by Ernest L. Stevens, Jr.
As we continue to recover from the damage the COVID-19 pandemic has caused to Indian Country, we have yet another reminder that the fight continues to defend our industry and the sovereignty of Native Nations. Recently, we have seen an uptick in attacks on federal laws that affirm the U.S. Constitution’s recognition of Indian tribes as governments and are designed to meet the federal government’s solemn treaty and trust obligations. This effort, led by anti-tribal sovereignty organizations, urges courts to strike down laws that respect the governmental status of Indian tribes, and in turn, argues to that Indian tribes be classified as race-based.
Building on this growing trend, a commercial cardroom operator in the State of Washington recently filed a lawsuit against the U.S. and the state, claiming that the Indian Gaming Regulatory Act (IGRA) and compacts between Washington State and tribal governments are unconstitutionally based on “race and ancestry.”
These attempts to nullify the political status of tribal governments ignore well-settled federal Indian law and the express language of the U.S. Constitution.
It is an undisputed fact that Native Nations pre-date the formation of the U.S. Indian tribes were independent, self-governing entities vested with full authority and control over their lands, citizens, and visitors to their territories. Upon contact, the nations of England, France, and Spain all acknowledged Indian tribes as sovereigns and entered into treaties to establish commerce and trade agreements, form alliances, and preserve the peace.
Upon its formation, the U.S. acknowledged the sovereign authority of Indian tribes, entering into hundreds of treaties with tribal governments. The U.S. Constitution specifically acknowledges these treaties and the status of Indian tribes as distinct governments. The Commerce Clause provides that “Congress shall have power to … regulate commerce with foreign nations, and among the several states, and with the Indian tribes.” This clear text establishes the framework for the federal government-to-government relationship with Indian tribes.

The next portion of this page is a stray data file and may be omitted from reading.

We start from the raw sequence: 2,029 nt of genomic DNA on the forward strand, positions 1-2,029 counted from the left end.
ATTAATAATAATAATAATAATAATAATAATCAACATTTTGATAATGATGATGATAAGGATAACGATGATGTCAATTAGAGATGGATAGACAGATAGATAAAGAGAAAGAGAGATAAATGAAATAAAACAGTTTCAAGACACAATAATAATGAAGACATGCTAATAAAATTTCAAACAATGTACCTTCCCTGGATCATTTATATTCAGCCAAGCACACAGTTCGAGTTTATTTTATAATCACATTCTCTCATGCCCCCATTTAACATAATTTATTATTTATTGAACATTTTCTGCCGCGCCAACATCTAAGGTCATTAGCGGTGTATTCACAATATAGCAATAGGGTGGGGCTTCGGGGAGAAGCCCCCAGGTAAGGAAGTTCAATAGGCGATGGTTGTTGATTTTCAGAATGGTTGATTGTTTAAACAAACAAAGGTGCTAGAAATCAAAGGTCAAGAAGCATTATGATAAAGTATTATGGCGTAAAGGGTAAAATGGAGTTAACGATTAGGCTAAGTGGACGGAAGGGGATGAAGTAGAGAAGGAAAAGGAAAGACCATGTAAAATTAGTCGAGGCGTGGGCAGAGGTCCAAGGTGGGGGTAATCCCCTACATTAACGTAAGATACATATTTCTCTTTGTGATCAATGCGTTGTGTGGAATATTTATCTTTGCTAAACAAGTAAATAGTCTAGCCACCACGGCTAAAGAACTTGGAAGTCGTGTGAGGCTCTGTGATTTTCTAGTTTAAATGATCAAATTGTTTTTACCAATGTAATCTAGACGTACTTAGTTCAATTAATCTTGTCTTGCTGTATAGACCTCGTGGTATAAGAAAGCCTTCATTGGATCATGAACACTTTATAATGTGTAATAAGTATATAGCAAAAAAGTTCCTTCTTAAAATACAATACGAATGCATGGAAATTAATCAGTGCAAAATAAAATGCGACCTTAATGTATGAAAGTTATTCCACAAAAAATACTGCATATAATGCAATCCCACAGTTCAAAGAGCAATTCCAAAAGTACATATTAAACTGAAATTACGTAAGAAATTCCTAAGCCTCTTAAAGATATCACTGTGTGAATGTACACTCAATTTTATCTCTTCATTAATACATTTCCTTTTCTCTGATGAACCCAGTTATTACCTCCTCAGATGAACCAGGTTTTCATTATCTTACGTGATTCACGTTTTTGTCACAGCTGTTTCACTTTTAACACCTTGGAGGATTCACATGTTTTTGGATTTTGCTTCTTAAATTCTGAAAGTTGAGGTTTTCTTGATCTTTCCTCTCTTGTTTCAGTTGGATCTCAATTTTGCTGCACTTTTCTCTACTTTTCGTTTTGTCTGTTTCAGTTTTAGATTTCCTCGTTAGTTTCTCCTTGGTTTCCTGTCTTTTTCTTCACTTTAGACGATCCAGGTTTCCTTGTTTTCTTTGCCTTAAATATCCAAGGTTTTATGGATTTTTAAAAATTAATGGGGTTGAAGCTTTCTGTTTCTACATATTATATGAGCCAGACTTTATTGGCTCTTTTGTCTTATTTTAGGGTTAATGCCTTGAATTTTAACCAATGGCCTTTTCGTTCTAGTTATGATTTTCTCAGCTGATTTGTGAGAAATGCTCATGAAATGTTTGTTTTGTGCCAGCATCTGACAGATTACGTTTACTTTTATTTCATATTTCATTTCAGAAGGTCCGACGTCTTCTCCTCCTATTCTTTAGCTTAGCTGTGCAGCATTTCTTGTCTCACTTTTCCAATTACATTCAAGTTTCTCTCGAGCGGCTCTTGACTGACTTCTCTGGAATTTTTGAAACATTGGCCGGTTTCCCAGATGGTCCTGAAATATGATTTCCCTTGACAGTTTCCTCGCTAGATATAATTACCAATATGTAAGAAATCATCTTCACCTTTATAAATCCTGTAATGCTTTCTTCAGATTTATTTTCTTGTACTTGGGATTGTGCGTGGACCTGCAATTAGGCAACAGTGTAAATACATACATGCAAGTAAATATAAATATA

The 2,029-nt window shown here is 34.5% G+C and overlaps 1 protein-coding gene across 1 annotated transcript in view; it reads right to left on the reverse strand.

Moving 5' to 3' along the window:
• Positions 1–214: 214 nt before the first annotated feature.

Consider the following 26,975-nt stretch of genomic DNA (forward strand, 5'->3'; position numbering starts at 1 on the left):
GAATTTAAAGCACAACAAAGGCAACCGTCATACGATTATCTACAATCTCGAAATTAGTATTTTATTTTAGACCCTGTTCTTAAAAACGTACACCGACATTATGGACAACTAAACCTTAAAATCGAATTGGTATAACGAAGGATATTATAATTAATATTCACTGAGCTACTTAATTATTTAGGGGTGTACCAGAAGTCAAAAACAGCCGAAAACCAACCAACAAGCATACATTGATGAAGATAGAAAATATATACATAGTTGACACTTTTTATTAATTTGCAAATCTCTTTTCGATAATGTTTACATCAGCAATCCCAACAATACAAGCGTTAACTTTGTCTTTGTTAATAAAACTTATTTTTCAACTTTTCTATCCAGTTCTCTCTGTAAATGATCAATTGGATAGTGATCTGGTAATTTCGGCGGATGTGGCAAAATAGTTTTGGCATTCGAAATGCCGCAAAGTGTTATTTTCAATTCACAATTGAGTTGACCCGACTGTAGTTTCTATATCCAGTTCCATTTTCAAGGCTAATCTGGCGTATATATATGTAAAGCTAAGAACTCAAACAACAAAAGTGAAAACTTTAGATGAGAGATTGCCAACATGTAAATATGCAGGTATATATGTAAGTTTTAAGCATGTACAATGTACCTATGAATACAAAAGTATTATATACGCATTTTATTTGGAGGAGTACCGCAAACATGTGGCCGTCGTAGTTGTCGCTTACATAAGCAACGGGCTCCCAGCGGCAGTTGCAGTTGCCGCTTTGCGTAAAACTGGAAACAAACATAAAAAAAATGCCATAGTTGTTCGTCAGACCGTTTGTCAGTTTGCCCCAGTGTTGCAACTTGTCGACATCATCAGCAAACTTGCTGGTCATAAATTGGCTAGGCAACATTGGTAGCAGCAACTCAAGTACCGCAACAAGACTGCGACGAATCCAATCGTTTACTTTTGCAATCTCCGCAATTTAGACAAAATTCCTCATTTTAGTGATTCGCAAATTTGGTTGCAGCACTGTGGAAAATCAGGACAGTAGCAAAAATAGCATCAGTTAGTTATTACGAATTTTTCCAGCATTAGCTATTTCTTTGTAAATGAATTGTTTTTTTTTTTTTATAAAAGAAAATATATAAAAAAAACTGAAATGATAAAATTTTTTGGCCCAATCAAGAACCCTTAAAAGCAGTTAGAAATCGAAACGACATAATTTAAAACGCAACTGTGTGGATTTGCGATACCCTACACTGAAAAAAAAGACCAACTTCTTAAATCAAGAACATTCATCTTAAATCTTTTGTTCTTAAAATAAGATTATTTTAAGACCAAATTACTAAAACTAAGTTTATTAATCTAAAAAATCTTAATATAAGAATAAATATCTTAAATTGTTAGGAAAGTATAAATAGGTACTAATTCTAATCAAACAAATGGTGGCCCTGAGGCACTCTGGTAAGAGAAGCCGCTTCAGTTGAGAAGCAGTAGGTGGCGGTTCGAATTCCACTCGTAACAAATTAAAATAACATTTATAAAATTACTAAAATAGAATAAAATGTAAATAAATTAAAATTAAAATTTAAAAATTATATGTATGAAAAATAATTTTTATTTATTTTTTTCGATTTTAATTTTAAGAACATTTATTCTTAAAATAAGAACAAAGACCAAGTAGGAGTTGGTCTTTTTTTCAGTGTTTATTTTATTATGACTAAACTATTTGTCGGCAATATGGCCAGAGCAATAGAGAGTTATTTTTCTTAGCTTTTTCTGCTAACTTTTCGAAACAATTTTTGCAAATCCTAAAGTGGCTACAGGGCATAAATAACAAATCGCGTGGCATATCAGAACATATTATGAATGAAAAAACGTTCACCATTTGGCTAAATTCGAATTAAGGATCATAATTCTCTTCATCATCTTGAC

These basic tenets have grounded and guided the evolution of federal Indian law and policy over the past two plus centuries. In the COVID-relief packages enacted to address the health and economic impacts of the pandemic, Congress included historic levels of direct spending to tribal, state, local, and territorial governments. These provisions further engrain the governmental status of Indian tribes as separate distinct sovereigns within our constitutional system.
The commercial cardroom’s challenges to the Washington-tribal government compacts are also not new. Other courts have rejected similar challenges, holding that “The very nature of a tribal-state compact is political; it is an agreement between an Indian tribe, as one sovereign, and a state, as another.”
Reviewing courts also reasoned that Congress, as it debated the Indian Gaming Regulatory Act, recognized that tribal governments had been engaged in gaming on Indian lands to generate governmental revenue long before the Supreme Court’s 1987 Cabazon decision. Congress, through IGRA, established the tribal-state compacting process to balance competing interests of the tribes and the states, which it acknowledged as “two equal sovereigns.”
While not grounded in law or fact, we take these challenges seriously, because of what is at stake. For most of the past half century, more than 200 tribal governments nationwide have utilized Indian gaming to generate governmental revenue to rebuild our communities.
Our industry, before the COVID-19 pandemic, generated more than 300,000 direct jobs and over 700,000 jobs indirectly Indian lands annually, making Indian gaming collectively the 11th largest private employer in the nation. Tribal government-run gaming operations serve as economic anchors for community development and entrepreneurship.
IGRA mandates that revenue generated by Indian gaming operations be used for governmental purposes, a function tribes have practiced long before IGRA was passed. For more than 34 years now, Indian gaming revenues have been used to put a new face on Native communities – rebuilding basic infrastructure, and enhancing the delivery of health, education, and public safety services to their citizens.
These legal challenges that attempt to blur the distinction between Native Americans as a race of people, as opposed to the political nature citizens of constitutionally recognized tribal governments, attack the very core of tribal sovereignty.
As Justice Blackmun wrote in the historic Mancari decision in 1974, if these legal challenges are upheld, “an entire Title of the United States Code would be effectively erased and the solemn commitment of the government toward the Indians would be jeopardized.”
The National Indian Gaming Association stands united with our Member Tribes and the Washington Indian Gaming Association in denouncing the Maverick Gaming lawsuit as dangerous, destructive, and lacking any merit. We will continue to fiercely oppose any attempt to undermine the Indian Gaming Regulatory Act and the very foundation of federal Indian law and policy.
Ernest L. Stevens, Jr. is Chairman of the National Indian Gaming Association. He can be reached by calling (202) 546-7711 or visit www.indiangaming.org.